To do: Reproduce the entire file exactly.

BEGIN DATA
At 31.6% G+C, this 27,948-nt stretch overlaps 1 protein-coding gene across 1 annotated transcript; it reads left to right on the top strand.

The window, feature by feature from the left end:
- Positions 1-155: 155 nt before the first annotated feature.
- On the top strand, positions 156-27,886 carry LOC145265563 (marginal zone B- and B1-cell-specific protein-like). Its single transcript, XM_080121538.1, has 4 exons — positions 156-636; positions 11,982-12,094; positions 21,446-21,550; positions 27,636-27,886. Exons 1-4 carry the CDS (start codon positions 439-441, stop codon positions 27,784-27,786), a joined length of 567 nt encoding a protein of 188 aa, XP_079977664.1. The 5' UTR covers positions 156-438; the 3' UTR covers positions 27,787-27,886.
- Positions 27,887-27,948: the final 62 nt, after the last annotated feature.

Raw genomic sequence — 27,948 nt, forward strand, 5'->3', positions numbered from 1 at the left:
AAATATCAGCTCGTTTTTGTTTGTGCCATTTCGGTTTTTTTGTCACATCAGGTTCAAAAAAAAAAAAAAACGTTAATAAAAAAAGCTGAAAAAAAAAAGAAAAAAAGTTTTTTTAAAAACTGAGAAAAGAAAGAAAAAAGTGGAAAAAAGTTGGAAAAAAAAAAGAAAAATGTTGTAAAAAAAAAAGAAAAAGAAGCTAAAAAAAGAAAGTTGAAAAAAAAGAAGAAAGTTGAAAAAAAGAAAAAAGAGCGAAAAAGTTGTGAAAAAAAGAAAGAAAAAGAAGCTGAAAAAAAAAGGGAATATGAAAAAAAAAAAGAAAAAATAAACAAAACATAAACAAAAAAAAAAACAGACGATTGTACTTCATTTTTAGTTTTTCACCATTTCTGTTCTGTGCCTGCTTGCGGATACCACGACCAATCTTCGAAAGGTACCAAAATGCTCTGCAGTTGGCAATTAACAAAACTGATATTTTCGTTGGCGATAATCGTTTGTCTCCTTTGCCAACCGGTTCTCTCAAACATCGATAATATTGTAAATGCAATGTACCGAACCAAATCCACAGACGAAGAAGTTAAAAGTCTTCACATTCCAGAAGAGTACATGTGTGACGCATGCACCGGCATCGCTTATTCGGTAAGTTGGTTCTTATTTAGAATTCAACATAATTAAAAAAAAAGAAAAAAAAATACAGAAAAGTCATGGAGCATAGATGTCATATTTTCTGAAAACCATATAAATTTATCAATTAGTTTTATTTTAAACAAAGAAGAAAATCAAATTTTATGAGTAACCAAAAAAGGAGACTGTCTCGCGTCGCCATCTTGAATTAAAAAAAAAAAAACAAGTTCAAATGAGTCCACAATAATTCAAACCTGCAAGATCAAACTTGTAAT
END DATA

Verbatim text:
At 31.6% G+C, this 27,948-nt stretch overlaps 1 protein-coding gene across 1 annotated transcript; it reads left to right on the top strand.

The window, feature by feature from the left end:
- Positions 1-155: 155 nt before the first annotated feature.
- On the top strand, positions 156-27,886 carry LOC145265563 (marginal zone B- and B1-cell-specific protein-like). Its single transcript, XM_080121538.1, has 4 exons — positions 156-636; positions 11,982-12,094; positions 21,446-21,550; positions 27,636-27,886. Exons 1-4 carry the CDS (start codon positions 439-441, stop codon positions 27,784-27,786), a joined length of 567 nt encoding a protein of 188 aa, XP_079977664.1. The 5' UTR covers positions 156-438; the 3' UTR covers positions 27,787-27,886.
- Positions 27,887-27,948: the final 62 nt, after the last annotated feature.

Raw genomic sequence — 27,948 nt, forward strand, 5'->3', positions numbered from 1 at the left:
AAATATCAGCTCGTTTTTGTTTGTGCCATTTCGGTTTTTTTGTCACATCAGGTTCAAAAAAAAAAAAAAACGTTAATAAAAAAAGCTGAAAAAAAAAAGAAAAAAAGTTTTTTTAAAAACTGAGAAAAGAAAGAAAAAAGTGGAAAAAAGTTGGAAAAAAAAAAGAAAAATGTTGTAAAAAAAAAAGAAAAAGAAGCTAAAAAAAGAAAGTTGAAAAAAAAGAAGAAAGTTGAAAAAAAGAAAAAAGAGCGAAAAAGTTGTGAAAAAAAGAAAGAAAAAGAAGCTGAAAAAAAAAGGGAATATGAAAAAAAAAAAGAAAAAATAAACAAAACATAAACAAAAAAAAAAACAGACGATTGTACTTCATTTTTAGTTTTTCACCATTTCTGTTCTGTGCCTGCTTGCGGATACCACGACCAATCTTCGAAAGGTACCAAAATGCTCTGCAGTTGGCAATTAACAAAACTGATATTTTCGTTGGCGATAATCGTTTGTCTCCTTTGCCAACCGGTTCTCTCAAACATCGATAATATTGTAAATGCAATGTACCGAACCAAATCCACAGACGAAGAAGTTAAAAGTCTTCACATTCCAGAAGAGTACATGTGTGACGCATGCACCGGCATCGCTTATTCGGTAAGTTGGTTCTTATTTAGAATTCAACATAATTAAAAAAAAAGAAAAAAAAATACAGAAAAGTCATGGAGCATAGATGTCATATTTTCTGAAAACCATATAAATTTATCAATTAGTTTTATTTTAAACAAAGAAGAAAATCAAATTTTATGAGTAACCAAAAAAGGAGACTGTCTCGCGTCGCCATCTTGAATTAAAAAAAAAAAAACAAGTTCAAATGAGTCCACAATAATTCAAACCTGCAAGATCAAACTTGTAAT